Call#: Van Pelt Library HM1041 .D37 2000
This article discusses how memes catch on (or don't) and their impact on culture. The first approach is looking at history as either a narrative or a science. The narrative must be plausible, but not predictable, to be interesting. So too is culture. The things that catch on don't follow a formula per se, but in retrospect they aren't completely out of the blue. The second approach is a comparison with evolution. In this view, it is the glitches that move things forward, not just the formula. The good will continue, the bad will be cast off. However, the line between good and bad is blurry at best, and the very nature of parasitic things like memes is to trick the hosts. The article gives the example of a person with a sweet tooth. If the candy tastes good enough to make the person forget about its negative impacts, it will persist, furthering both the good and the bad qualities of candy. Memes are selected unconsciously and consciously. Even in the case of meme-engineering, in which someone tries to create an idea that will catch on by mimicking what is popular, nothing can be predicted for certain. It doesn't necessarily matter how good an idea is (although it helps), but rather the unpredictable pull of many natural and cultural forces that decides the fate of a meme. Cultural evolution is thus not a direction, but a trend, and not necessarily a very definite trend.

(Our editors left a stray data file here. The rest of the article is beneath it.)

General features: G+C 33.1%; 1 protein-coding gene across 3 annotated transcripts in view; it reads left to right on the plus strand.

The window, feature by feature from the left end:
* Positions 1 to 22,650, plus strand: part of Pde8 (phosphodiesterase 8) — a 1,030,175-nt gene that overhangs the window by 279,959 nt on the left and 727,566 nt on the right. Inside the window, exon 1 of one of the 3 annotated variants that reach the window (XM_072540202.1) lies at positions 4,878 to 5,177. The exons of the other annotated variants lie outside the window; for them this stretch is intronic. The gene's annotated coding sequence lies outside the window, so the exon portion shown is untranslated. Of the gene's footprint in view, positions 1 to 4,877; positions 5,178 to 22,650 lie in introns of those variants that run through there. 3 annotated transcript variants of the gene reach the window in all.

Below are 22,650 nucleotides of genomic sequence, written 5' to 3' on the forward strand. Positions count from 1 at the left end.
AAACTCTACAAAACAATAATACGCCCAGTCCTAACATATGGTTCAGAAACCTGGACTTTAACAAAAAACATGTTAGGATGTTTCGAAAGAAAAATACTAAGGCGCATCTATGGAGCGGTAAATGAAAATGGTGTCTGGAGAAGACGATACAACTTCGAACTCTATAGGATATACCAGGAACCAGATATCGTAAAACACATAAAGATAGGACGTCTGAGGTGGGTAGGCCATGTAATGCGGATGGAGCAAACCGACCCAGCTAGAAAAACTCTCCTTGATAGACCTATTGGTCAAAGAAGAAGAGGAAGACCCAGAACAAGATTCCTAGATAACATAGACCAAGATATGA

The article touches on a lot of different possibilities, but its tone makes it easy enough to read and digest. The nature of taking the side of unpredictability is that no firm conclusions will be drawn, but the article still discusses numerous possibilities. The question Dennett repeats is "cui bono?" or "who benefits?" He doesn't give an answer, or perhaps the answer is that even if one could measure the benefits, they wouldn't necessarily inform anything beyond that.